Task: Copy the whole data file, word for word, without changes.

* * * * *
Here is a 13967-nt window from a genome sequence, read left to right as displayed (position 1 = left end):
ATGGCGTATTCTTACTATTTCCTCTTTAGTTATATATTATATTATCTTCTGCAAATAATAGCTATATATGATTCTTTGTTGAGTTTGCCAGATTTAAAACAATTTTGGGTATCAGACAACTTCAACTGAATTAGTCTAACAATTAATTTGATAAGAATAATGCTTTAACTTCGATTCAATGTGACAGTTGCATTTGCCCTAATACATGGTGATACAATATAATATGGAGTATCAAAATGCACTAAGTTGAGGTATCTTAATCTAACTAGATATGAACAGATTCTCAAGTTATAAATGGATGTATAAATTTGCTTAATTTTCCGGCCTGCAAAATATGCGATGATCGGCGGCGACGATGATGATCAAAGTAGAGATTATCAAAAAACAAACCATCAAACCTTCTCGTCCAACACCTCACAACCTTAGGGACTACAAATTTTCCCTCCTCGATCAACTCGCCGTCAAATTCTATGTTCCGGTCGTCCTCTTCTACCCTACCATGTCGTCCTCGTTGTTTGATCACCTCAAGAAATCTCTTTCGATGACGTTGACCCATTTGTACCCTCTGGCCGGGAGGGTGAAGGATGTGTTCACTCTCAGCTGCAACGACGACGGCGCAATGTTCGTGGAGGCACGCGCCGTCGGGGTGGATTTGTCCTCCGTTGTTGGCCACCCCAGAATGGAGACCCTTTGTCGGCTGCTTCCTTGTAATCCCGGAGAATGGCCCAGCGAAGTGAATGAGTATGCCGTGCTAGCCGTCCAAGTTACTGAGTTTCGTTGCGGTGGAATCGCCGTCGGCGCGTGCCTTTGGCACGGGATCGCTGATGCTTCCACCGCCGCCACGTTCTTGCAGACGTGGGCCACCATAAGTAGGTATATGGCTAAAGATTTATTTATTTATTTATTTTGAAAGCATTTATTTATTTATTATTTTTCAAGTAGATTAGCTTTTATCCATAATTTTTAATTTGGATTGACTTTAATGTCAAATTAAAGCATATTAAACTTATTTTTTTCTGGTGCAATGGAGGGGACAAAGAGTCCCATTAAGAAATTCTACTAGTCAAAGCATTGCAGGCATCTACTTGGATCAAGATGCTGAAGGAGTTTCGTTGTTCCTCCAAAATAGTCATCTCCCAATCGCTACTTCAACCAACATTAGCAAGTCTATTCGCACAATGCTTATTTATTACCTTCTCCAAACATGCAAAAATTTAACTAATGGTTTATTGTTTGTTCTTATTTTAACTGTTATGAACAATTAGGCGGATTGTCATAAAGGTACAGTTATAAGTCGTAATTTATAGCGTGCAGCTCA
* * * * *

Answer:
Here is a 13967-nt window from a genome sequence, read left to right as displayed (position 1 = left end):
ATGGCGTATTCTTACTATTTCCTCTTTAGTTATATATTATATTATCTTCTGCAAATAATAGCTATATATGATTCTTTGTTGAGTTTGCCAGATTTAAAACAATTTTGGGTATCAGACAACTTCAACTGAATTAGTCTAACAATTAATTTGATAAGAATAATGCTTTAACTTCGATTCAATGTGACAGTTGCATTTGCCCTAATACATGGTGATACAATATAATATGGAGTATCAAAATGCACTAAGTTGAGGTATCTTAATCTAACTAGATATGAACAGATTCTCAAGTTATAAATGGATGTATAAATTTGCTTAATTTTCCGGCCTGCAAAATATGCGATGATCGGCGGCGACGATGATGATCAAAGTAGAGATTATCAAAAAACAAACCATCAAACCTTCTCGTCCAACACCTCACAACCTTAGGGACTACAAATTTTCCCTCCTCGATCAACTCGCCGTCAAATTCTATGTTCCGGTCGTCCTCTTCTACCCTACCATGTCGTCCTCGTTGTTTGATCACCTCAAGAAATCTCTTTCGATGACGTTGACCCATTTGTACCCTCTGGCCGGGAGGGTGAAGGATGTGTTCACTCTCAGCTGCAACGACGACGGCGCAATGTTCGTGGAGGCACGCGCCGTCGGGGTGGATTTGTCCTCCGTTGTTGGCCACCCCAGAATGGAGACCCTTTGTCGGCTGCTTCCTTGTAATCCCGGAGAATGGCCCAGCGAAGTGAATGAGTATGCCGTGCTAGCCGTCCAAGTTACTGAGTTTCGTTGCGGTGGAATCGCCGTCGGCGCGTGCCTTTGGCACGGGATCGCTGATGCTTCCACCGCCGCCACGTTCTTGCAGACGTGGGCCACCATAAGTAGGTATATGGCTAAAGATTTATTTATTTATTTATTTTGAAAGCATTTATTTATTTATTATTTTTCAAGTAGATTAGCTTTTATCCATAATTTTTAATTTGGATTGACTTTAATGTCAAATTAAAGCATATTAAACTTATTTTTTTCTGGTGCAATGGAGGGGACAAAGAGTCCCATTAAGAAATTCTACTAGTCAAAGCATTGCAGGCATCTACTTGGATCAAGATGCTGAAGGAGTTTCGTTGTTCCTCCAAAATAGTCATCTCCCAATCGCTACTTCAACCAACATTAGCAAGTCTATTCGCACAATGCTTATTTATTACCTTCTCCAAACATGCAAAAATTTAACTAATGGTTTATTGTTTGTTCTTATTTTAACTGTTATGAACAATTAGGCGGATTGTCATAAAGGTACAGTTATAAGTCGTAATTTATAGCGTGCAGCTCA